Here’s a wee PowerPoint I made for our P7 Transition Parents’ Event last week. It’s packed full of sound advice I garnered from the Scottish Book Trust and World Book Day 2017.


June 19, 2017
by Miss Stewart

Word of the Week!

Image result for face pareidolia

Our Word of the Week is Pareidolia –


The imagined perception of a pattern or meaning where it does not actually exist, as in considering the moon to have human features – Collins English Dictionary
Do you ever see faces in inanimate objects? Most of us have experienced this psychological phenomenon at one time or another. I love ‘face pareidolia,’ and photos of ‘found faces’ are the best. 😀
Now for the science bit –
Art credit:© / Dictionary text: ©HarperCollins Publishers

June 19, 2017
by Miss Stewart

Help Avoid Summer Learning Loss!

Graphic Novels Are “Real” Reading

Ah, a fellow librarian after my own heart. 😉

This ‘shout out’ from Book Riot is American-themed, yes, but still highly pertinent for our own Angus-based Summer Reading Programmes – ANGUSAlive’s Join The Big Friendly Read – and other national reading drives like BookBug, etc.

So, how to avoid the Summer learning loss, or the “summer slide” (as it is referred to in this article), namely, children’s loss of knowledge and academic skills over the long summer period?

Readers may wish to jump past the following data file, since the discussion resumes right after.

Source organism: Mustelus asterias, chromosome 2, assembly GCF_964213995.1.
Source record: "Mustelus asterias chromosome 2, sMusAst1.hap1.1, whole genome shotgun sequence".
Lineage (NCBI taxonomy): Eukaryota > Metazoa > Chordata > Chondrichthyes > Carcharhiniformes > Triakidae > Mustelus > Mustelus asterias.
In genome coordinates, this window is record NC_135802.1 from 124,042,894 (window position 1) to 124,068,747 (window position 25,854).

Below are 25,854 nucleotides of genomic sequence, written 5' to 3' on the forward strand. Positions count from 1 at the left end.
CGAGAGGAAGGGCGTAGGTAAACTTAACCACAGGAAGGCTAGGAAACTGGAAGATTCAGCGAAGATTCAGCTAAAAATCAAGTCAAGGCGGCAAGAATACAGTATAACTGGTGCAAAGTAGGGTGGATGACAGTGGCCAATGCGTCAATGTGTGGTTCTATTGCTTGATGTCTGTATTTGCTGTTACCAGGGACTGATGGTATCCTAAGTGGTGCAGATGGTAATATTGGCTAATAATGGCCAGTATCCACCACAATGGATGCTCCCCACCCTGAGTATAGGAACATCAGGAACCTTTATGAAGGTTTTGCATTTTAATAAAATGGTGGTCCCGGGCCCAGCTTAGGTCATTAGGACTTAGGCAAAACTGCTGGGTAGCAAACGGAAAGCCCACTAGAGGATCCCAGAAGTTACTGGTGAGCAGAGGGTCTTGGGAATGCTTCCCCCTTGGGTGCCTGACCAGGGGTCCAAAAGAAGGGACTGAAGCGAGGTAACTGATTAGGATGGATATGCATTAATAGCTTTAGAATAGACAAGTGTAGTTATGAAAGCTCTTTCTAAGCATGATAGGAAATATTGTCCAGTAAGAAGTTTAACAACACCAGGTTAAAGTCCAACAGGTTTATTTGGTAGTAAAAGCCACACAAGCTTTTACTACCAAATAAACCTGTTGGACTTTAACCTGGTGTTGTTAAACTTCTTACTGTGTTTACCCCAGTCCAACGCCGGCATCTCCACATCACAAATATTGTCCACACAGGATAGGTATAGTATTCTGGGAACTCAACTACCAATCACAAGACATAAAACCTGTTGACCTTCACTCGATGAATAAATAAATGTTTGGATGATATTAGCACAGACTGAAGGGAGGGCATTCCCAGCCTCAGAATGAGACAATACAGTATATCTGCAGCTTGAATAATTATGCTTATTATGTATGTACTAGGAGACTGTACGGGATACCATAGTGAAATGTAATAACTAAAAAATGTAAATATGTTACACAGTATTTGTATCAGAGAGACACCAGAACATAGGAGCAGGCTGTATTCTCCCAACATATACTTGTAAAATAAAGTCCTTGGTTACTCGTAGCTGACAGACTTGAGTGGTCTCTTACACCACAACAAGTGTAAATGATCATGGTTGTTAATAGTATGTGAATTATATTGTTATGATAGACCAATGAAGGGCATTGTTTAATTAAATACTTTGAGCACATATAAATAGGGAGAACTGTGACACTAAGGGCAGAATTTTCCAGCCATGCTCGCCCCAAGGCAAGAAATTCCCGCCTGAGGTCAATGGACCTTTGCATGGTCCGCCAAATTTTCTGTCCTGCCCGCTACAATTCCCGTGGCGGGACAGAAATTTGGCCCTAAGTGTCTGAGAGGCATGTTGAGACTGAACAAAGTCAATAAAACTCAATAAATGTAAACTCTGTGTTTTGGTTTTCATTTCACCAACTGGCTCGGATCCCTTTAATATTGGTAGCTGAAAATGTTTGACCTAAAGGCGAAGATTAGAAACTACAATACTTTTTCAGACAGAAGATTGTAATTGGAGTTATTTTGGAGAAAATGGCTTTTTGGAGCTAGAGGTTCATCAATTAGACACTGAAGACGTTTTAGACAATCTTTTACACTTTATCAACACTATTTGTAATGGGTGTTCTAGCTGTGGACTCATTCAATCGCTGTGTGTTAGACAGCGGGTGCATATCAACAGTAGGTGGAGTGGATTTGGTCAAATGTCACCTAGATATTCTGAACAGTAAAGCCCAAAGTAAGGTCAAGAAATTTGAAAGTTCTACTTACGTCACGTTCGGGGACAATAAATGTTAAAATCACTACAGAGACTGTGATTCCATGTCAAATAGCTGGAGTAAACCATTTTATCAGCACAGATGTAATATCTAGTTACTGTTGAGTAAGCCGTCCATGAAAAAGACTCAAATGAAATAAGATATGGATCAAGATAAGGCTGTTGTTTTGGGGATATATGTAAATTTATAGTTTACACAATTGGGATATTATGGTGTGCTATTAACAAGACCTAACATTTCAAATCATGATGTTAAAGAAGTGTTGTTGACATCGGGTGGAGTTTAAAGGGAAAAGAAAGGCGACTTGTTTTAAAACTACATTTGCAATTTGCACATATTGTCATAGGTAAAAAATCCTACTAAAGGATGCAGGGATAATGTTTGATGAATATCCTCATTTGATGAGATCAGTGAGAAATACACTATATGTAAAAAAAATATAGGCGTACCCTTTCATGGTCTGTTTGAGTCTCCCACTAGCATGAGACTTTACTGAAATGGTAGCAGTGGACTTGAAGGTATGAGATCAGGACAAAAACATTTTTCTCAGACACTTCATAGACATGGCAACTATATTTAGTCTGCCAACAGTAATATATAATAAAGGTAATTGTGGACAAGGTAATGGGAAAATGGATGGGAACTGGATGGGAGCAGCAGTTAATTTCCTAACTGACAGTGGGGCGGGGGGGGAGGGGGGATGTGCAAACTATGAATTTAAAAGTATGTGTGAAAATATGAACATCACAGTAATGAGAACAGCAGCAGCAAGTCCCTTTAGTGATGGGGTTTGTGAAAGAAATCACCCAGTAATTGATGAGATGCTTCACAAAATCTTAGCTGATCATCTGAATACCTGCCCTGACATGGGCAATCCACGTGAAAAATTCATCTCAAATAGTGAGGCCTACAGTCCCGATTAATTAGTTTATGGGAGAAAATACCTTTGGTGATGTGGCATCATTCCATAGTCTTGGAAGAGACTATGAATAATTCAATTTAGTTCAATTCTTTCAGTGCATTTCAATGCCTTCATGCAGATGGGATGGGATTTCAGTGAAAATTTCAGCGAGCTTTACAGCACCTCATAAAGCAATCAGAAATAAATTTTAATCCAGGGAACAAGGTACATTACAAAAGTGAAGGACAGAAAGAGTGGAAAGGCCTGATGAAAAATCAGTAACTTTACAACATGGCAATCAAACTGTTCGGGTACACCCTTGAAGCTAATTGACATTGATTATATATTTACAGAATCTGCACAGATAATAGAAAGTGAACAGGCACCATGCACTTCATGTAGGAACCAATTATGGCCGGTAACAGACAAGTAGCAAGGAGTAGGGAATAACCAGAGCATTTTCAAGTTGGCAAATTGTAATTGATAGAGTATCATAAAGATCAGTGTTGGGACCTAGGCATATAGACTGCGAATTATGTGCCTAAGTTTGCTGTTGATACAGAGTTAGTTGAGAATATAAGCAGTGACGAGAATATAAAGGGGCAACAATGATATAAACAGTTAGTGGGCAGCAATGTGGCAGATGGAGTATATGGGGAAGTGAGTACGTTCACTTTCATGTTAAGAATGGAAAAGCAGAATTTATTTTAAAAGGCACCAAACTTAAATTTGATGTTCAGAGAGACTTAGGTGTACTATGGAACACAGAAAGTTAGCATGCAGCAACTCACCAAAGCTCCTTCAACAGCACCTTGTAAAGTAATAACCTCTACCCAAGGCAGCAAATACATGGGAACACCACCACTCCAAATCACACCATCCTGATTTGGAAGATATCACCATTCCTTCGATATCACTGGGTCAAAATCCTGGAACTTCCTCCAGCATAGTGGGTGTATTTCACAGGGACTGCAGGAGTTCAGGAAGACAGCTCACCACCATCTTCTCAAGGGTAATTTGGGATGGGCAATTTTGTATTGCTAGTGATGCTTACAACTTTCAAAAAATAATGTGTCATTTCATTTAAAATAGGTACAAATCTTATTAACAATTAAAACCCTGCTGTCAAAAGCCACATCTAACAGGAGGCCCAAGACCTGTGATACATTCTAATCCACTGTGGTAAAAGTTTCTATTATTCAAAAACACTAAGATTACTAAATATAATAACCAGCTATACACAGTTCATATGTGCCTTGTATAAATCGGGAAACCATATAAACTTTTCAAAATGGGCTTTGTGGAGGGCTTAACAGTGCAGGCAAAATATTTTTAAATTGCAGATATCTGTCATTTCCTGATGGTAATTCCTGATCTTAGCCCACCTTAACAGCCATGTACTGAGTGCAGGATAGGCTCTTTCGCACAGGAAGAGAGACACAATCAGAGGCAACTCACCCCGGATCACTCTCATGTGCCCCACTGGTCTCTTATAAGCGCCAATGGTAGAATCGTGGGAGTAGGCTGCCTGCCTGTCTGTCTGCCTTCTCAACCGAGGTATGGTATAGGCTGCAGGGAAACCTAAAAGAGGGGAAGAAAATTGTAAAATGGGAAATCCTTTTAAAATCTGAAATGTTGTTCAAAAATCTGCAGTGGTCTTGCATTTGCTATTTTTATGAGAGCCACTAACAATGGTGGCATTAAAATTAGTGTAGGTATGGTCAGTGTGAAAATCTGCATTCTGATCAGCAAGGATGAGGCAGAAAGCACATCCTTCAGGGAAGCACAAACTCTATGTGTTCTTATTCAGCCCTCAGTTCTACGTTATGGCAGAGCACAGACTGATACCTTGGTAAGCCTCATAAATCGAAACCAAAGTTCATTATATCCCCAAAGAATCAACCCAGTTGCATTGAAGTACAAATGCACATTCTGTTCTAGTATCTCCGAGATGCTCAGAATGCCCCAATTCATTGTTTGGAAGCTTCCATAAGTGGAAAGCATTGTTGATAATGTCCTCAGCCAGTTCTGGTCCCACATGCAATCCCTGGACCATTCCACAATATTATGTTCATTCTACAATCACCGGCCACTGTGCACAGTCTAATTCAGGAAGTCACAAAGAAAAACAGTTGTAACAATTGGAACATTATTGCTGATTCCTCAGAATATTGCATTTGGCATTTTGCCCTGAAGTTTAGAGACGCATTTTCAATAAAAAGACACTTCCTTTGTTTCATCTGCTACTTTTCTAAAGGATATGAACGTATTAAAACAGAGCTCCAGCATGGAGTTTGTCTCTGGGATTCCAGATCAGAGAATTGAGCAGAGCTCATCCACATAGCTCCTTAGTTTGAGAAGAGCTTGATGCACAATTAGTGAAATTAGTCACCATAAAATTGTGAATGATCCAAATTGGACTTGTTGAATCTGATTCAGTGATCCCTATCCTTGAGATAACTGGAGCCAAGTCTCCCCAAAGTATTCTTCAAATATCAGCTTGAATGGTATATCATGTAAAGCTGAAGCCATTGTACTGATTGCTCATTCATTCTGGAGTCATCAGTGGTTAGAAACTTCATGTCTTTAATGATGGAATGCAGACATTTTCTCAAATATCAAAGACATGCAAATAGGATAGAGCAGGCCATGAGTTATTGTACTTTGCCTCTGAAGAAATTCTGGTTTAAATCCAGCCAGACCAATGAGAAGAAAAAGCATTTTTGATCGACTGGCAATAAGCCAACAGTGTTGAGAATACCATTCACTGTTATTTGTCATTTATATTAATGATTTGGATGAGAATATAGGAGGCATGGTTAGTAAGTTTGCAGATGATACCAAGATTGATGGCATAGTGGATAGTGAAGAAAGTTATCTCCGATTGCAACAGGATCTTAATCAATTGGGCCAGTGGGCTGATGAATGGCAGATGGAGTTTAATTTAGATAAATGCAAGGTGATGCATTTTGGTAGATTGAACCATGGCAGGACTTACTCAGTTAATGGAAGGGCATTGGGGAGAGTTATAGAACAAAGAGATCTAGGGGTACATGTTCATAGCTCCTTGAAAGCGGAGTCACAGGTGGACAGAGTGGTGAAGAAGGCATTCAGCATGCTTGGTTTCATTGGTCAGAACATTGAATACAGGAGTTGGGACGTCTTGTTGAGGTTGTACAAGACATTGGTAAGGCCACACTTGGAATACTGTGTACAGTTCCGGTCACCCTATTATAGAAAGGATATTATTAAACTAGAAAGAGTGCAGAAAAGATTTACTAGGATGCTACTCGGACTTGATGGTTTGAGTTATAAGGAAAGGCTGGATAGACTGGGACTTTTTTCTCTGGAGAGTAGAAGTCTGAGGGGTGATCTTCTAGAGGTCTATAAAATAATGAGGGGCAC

READ. READ. READ. That’s how. 🙂

Don’t be fussy about what your child/teen reads, and don’t write off comics and graphic novels as having less literary merit than novels. The key to developing a successful, sustainable, reading culture at school and at home is Reading for Pleasure. Every time.

Art credit: © 2017 DC Entertainment

June 19, 2017
by Miss Stewart

Meet children’s author, Lari Don!

I'll be sharing stories at the #Galloway Children's Festival in #Kirkcudbright next Sunday, at 12 noon and 2pm. It's all…

Posted by Lari Don on Saturday, 17 June 2017

Found this on my FB feed. :O

Lari’s a wonderful storyteller; don’t miss this amazing, literary ‘day out’ for all your little readers, and budding authors! 😉

Photo credit: Galloway Children’s Festival

June 19, 2017
by Miss Stewart


Image may contain: text